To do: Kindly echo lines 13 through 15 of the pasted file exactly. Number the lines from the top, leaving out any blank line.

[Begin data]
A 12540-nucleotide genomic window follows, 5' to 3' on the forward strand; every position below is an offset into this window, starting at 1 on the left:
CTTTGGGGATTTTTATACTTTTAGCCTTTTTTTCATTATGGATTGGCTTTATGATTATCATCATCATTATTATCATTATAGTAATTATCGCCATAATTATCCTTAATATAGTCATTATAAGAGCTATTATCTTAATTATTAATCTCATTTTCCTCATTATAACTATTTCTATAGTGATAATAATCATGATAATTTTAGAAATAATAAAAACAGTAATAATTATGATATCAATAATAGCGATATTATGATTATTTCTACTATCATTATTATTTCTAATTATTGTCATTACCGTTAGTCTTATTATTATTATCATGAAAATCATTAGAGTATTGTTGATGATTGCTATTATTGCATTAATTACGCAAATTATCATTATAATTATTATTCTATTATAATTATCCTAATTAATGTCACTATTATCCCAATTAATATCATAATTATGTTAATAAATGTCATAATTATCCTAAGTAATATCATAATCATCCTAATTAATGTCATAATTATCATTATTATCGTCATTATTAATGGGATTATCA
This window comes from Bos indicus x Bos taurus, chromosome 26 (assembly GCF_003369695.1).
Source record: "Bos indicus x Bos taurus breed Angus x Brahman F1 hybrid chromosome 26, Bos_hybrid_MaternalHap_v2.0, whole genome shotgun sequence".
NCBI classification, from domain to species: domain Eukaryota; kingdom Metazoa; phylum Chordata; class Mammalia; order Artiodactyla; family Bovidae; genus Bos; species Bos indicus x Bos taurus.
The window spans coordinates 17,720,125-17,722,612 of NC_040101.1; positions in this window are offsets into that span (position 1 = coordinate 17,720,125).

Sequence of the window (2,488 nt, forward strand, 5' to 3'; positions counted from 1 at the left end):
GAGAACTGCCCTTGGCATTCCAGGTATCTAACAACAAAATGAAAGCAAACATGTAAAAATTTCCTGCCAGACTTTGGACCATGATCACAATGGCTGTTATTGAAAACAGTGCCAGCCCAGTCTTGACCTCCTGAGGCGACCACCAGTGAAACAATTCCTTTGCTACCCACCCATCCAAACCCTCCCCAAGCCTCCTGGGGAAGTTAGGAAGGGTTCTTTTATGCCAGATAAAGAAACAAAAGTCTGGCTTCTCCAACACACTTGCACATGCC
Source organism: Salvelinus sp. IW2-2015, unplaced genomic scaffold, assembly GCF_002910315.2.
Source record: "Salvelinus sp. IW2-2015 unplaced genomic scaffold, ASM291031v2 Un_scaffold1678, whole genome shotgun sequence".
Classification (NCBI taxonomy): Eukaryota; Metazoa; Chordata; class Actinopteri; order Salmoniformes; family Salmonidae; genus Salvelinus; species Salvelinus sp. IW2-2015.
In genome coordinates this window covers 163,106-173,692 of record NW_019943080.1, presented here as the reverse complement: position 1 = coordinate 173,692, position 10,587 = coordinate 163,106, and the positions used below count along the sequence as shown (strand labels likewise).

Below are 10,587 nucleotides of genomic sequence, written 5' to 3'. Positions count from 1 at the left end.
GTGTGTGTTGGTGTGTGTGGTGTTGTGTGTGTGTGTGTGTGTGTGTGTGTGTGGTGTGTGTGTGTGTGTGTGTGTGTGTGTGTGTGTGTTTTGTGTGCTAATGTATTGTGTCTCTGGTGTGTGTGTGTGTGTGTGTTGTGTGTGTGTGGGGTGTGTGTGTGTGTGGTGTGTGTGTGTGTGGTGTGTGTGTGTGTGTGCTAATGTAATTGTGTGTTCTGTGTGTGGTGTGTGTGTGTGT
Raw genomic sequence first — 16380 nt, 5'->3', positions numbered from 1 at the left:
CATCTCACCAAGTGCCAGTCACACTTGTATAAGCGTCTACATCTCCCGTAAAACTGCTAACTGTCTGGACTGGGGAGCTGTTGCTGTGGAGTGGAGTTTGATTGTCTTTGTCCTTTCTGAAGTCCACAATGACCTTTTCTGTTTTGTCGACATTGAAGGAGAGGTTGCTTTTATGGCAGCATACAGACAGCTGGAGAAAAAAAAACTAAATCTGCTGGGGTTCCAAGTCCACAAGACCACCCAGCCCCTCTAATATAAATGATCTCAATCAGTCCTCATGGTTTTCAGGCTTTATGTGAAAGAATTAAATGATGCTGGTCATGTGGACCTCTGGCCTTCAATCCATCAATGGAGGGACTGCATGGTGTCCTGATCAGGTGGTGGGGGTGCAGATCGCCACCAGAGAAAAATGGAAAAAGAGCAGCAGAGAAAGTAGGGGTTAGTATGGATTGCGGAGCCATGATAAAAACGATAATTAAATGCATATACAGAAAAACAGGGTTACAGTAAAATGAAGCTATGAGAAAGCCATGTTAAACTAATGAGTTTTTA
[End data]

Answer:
Below are 10,587 nucleotides of genomic sequence, written 5' to 3'. Positions count from 1 at the left end.
GTGTGTGTTGGTGTGTGTGGTGTTGTGTGTGTGTGTGTGTGTGTGTGTGTGTGGTGTGTGTGTGTGTGTGTGTGTGTGTGTGTGTGTGTTTTGTGTGCTAATGTATTGTGTCTCTGGTGTGTGTGTGTGTGTGTGTTGTGTGTGTGTGGGGTGTGTGTGTGTGTGGTGTGTGTGTGTGTGGTGTGTGTGTGTGTGTGCTAATGTAATTGTGTGTTCTGTGTGTGGTGTGTGTGTGTGT
Raw genomic sequence first — 16380 nt, 5'->3', positions numbered from 1 at the left: